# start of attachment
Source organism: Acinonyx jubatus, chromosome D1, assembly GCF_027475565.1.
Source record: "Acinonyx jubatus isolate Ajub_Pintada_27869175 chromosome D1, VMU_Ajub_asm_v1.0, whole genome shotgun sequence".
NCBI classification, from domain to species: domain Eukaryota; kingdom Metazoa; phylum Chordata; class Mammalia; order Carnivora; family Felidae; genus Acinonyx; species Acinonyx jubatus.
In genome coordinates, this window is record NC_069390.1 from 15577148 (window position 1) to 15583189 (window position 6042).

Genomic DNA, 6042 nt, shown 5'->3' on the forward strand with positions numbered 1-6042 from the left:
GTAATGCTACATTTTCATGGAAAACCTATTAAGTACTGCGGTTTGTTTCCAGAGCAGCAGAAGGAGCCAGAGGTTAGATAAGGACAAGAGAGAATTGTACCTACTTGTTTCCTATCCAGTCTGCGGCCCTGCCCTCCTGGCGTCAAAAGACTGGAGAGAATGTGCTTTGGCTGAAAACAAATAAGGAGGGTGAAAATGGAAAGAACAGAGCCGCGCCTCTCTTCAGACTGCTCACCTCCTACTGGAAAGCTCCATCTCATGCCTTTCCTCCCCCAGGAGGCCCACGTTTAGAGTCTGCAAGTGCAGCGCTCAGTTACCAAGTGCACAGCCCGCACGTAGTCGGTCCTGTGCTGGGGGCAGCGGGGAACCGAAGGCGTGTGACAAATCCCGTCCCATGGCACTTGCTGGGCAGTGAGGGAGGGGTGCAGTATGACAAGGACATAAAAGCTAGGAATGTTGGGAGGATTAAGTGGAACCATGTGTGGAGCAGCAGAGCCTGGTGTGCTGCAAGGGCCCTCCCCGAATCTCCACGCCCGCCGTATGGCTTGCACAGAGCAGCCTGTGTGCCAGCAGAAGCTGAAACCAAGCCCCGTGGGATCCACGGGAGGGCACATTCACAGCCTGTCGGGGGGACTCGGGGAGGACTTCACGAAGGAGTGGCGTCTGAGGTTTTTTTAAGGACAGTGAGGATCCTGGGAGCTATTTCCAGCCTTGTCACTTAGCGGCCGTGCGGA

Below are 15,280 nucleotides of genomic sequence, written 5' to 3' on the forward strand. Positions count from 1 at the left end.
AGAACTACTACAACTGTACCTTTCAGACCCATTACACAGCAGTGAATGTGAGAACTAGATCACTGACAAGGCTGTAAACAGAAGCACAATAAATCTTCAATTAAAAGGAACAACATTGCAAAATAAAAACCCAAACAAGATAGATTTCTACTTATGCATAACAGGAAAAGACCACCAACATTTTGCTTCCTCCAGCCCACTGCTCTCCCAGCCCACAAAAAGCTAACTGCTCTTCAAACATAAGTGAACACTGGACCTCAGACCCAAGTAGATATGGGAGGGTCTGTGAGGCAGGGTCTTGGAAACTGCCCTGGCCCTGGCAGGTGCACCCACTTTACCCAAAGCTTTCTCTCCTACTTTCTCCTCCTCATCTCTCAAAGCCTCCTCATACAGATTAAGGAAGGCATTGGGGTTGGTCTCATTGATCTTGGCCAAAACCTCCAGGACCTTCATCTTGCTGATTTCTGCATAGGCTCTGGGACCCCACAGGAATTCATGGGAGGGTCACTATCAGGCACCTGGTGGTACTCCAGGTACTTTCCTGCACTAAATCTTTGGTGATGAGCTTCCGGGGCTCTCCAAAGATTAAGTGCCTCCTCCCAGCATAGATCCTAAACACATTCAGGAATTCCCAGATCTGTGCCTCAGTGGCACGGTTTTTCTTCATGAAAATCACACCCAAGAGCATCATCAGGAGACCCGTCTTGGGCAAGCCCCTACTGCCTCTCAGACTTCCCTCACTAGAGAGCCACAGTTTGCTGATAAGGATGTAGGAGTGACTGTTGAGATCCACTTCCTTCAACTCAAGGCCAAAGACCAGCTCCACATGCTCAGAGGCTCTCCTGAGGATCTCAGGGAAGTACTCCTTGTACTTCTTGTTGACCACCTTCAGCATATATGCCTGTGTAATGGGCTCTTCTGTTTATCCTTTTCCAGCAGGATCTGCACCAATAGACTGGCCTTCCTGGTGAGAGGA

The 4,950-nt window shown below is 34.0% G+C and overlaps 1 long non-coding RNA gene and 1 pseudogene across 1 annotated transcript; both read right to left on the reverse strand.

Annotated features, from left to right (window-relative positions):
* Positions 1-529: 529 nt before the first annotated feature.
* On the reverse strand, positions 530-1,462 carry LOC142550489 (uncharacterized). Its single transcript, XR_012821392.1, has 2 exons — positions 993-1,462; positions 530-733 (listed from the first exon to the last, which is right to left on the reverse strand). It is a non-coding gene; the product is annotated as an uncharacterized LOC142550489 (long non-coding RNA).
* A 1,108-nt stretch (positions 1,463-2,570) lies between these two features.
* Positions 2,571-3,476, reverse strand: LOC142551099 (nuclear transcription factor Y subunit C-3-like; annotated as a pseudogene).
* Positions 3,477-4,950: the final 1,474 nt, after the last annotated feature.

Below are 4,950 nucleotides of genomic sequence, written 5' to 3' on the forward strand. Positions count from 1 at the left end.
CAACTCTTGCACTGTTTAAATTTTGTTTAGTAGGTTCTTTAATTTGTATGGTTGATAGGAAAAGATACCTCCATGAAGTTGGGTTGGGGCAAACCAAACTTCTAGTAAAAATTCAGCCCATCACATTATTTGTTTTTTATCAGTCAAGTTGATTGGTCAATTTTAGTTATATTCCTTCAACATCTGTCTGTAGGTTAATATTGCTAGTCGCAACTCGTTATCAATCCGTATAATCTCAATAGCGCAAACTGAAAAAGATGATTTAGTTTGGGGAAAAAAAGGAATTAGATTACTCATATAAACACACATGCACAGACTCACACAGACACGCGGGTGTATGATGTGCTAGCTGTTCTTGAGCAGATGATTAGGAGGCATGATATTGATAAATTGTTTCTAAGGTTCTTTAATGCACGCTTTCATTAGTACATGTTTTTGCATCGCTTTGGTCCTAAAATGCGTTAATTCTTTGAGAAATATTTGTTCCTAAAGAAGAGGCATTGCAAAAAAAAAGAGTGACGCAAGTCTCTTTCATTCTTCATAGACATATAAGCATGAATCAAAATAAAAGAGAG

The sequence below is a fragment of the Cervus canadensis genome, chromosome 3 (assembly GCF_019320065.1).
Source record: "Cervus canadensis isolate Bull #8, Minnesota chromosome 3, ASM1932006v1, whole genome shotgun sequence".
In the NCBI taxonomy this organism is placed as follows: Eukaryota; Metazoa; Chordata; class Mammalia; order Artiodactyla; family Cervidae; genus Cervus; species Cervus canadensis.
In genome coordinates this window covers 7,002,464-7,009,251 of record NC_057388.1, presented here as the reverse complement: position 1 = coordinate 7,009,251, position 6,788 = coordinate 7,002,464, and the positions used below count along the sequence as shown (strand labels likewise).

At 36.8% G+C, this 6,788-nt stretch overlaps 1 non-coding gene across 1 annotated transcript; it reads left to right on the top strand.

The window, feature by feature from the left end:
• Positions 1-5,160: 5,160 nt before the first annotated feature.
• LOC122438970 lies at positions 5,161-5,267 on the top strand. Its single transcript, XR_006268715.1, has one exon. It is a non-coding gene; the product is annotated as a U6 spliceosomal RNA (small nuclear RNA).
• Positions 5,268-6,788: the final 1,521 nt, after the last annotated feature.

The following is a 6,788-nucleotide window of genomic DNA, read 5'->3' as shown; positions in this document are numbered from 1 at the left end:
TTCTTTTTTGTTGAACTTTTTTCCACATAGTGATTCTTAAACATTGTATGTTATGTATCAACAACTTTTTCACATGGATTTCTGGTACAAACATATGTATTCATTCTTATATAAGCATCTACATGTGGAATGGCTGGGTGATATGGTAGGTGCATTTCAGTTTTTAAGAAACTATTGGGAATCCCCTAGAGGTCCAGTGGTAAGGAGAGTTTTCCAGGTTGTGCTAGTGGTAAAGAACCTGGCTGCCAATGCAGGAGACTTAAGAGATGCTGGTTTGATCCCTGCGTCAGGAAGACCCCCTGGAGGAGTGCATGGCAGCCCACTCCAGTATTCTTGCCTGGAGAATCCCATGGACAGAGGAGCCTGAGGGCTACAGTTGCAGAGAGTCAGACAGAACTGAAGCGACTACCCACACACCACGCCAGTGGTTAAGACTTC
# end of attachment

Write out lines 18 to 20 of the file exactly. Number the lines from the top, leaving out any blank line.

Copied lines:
The sequence below is a fragment of the Cervus canadensis genome, chromosome 3 (assembly GCF_019320065.1).
Source record: "Cervus canadensis isolate Bull #8, Minnesota chromosome 3, ASM1932006v1, whole genome shotgun sequence".
In the NCBI taxonomy this organism is placed as follows: Eukaryota; Metazoa; Chordata; class Mammalia; order Artiodactyla; family Cervidae; genus Cervus; species Cervus canadensis.